Embodied learning: responding to AIDS in Lesotho's education sector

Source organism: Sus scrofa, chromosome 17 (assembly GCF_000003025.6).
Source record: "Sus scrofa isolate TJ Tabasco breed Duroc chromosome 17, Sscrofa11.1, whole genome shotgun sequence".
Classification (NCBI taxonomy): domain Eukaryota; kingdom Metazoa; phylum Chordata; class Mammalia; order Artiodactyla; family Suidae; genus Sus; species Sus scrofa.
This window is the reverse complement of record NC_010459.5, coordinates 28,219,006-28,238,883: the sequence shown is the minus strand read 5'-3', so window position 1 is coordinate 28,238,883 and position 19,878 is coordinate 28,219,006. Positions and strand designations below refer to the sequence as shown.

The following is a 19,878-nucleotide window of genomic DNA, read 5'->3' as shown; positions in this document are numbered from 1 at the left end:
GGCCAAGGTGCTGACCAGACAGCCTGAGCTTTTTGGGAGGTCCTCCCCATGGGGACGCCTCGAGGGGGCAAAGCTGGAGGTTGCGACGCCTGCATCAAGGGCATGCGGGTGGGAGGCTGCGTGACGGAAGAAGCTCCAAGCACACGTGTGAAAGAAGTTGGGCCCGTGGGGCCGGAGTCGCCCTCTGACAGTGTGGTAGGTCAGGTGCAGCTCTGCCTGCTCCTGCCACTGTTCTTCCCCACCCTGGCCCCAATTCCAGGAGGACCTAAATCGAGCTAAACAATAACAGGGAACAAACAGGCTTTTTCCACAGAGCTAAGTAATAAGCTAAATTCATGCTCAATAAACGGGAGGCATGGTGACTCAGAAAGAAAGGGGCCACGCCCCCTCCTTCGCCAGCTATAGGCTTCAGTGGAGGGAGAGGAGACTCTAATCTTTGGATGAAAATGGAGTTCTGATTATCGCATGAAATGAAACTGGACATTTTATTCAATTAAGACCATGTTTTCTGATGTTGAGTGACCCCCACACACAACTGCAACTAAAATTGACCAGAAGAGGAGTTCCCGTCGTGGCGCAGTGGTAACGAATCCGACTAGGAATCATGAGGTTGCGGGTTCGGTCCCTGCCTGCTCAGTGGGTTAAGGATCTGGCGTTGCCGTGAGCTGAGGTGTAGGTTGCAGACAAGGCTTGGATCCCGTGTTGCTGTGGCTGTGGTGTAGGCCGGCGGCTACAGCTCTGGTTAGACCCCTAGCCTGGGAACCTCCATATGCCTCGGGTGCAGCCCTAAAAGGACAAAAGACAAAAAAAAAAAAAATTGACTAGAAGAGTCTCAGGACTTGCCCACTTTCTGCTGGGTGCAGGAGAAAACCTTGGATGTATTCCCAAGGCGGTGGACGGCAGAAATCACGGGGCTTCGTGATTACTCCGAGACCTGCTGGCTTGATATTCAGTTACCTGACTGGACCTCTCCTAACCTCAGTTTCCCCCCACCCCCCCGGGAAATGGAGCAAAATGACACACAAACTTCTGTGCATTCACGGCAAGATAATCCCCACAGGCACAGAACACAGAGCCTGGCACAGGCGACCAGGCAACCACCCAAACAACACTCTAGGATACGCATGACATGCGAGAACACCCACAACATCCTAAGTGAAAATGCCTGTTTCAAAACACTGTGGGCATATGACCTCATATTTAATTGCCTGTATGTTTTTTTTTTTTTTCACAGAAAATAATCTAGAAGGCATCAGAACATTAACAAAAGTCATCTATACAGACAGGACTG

In contrast to pre-colonial practices, education in Lesotho's formal school system has historically assumed a Cartesian separation of mind and body, the disciplining of students' bodies serving principally to facilitate cognitive learning. Lesotho has among the highest HIV-prevalence rates worldwide, and AIDS has both direct and indirect impacts on the bodies of many children. Thus, students' bodies can no longer be taken for granted but present a challenge for education. Schools are increasingly seen as a key point of intervention to reduce young people's risk of contracting the disease and also to assist them to cope with its consequences: there is growing recognition that such goals require more than cognitive learning. The approaches adopted, however, range from those that posit a linear and causal relationship between knowledge, attitudes and practices (so-called 'KAP' approaches, in which the role of schools is principally to inculcate the pre-requisite knowledge) to 'life skills programmes' that advocate a more embodied learning practice in schools. Based on interviews with policy-makers and practitioners and a variety of documentary sources, this paper examines a series of school-based AIDS interventions, arguing that they represent a less radical departure from 'education for the mind' than might appear to be the case. The paper concludes that most interventions serve to cast on children responsibility for averting a social risk, and to 'normalise' aberrant children's bodies to ensure they conform to what the cognitively-oriented education system expects.